"I phoned [CBS President and CEO Leslie Mooves] just before the program, and I said 'Leslie, it's been great, you've been great, and the network has been great, but I'm retiring," Letterman told his audience. "I just want to reiterate my thanks for the support from the network, all of the people who have worked here, all of the people in the theater, all the people on the staff, everybody at home, thank you very much. What this means now, is that Paul [Shaffer] and I can be married."
Following his 11-year tenure hosting NBC's Late Night, Letterman moved to CBS in 1993 to host the Late Show after NBC tapped Jay Leno to replace Johnny Carson on The Tonight Show. In 2013, he extended his Late Show contract to continue hosting through 2015. During its run, the series has received 73 Emmy nominations and nine wins.
Letterman's announcement comes two months after longtime rival Leno stepped down from The Tonight Show in February.
"We don't have the timetable for this precisely down," Letterman continued. "I think it will be at least a year or so, but sometime in the not too distant future, 2015 for the love of God, in fact, Paul and I will be wrapping things up."
"When Dave decided on a one-year extension for his most recent contract, we knew this day was getting closer, but that doesn't make the moment any less poignant for us," Moonves said in a statement. "For 21 years, David Letterman has graced our Network's air in late night with wit, gravitas and brilliance unique in the history of our medium. During that time, Dave has given television audiences thousands of hours of comedic entertainment, the sharpest interviews in late night, and brilliant moments of candor and perspective around national events. He's also managed to keep many celebrities, politicians and executives on their toes — including me.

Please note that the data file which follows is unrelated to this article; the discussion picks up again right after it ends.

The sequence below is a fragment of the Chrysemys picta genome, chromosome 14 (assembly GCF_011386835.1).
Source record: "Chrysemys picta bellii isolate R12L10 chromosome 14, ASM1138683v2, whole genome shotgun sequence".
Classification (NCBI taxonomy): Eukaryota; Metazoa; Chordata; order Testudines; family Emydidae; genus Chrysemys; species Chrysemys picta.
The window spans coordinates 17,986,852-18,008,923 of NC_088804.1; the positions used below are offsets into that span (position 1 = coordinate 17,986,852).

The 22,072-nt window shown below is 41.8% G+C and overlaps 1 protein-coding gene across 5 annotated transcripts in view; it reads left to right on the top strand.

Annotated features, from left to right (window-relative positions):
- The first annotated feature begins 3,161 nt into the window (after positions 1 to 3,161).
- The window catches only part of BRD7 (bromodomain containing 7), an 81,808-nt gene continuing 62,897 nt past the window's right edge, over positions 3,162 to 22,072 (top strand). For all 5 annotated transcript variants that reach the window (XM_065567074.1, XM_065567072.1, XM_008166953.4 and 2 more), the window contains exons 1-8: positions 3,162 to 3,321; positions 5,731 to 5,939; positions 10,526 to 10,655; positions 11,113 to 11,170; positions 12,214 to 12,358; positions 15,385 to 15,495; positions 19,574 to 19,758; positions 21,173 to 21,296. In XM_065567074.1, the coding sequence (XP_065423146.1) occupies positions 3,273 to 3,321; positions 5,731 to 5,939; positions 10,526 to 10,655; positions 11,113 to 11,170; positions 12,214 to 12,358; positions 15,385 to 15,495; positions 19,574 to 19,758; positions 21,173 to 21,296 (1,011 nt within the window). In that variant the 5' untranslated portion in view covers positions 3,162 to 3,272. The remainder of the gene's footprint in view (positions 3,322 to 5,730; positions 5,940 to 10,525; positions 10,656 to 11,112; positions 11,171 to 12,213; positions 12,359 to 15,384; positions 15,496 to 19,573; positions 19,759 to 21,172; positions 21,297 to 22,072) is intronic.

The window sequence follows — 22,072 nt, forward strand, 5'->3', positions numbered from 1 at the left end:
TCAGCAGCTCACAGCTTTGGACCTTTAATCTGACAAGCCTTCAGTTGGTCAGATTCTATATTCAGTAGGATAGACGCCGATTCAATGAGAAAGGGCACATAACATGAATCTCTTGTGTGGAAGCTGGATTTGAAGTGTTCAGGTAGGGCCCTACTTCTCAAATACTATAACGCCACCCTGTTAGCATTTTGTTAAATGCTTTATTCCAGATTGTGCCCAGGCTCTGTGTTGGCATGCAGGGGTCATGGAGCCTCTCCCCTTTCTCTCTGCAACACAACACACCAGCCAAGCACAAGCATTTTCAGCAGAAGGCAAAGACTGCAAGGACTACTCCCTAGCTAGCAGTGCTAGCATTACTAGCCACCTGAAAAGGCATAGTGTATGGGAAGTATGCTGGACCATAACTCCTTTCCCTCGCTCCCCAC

"There is only one David Letterman," the statement continues. "His greatness will always be remembered here, and he will certainly sit among the pantheon of this business. On a personal note, it's been a privilege to get to know Dave and to enjoy a terrific relationship. It's going to be tough to say goodbye. Fortunately, we won't have to do that for another year or so. Until then, we look forward to celebrating Dave's remarkable show and incredible talents."
It's unclear who will replace Letterman, who turns 67 on April 12. Craig Ferguson has hosted The Late Late Show since 2005. In a recent interview with TV Guide Magazine, ABC rival Jimmy Kimmel, who moved to the 11:30 p.m. timeslot last year, said that he would consider succeeding Letterman if he was asked. "I am loyal to ABC and grateful to them for giving me a shot," he said. "I was a guy from The Man Show when they put me on. I'm not looking to flee. But just getting a call from Dave would be big for me. So it's definitely something I would listen to."
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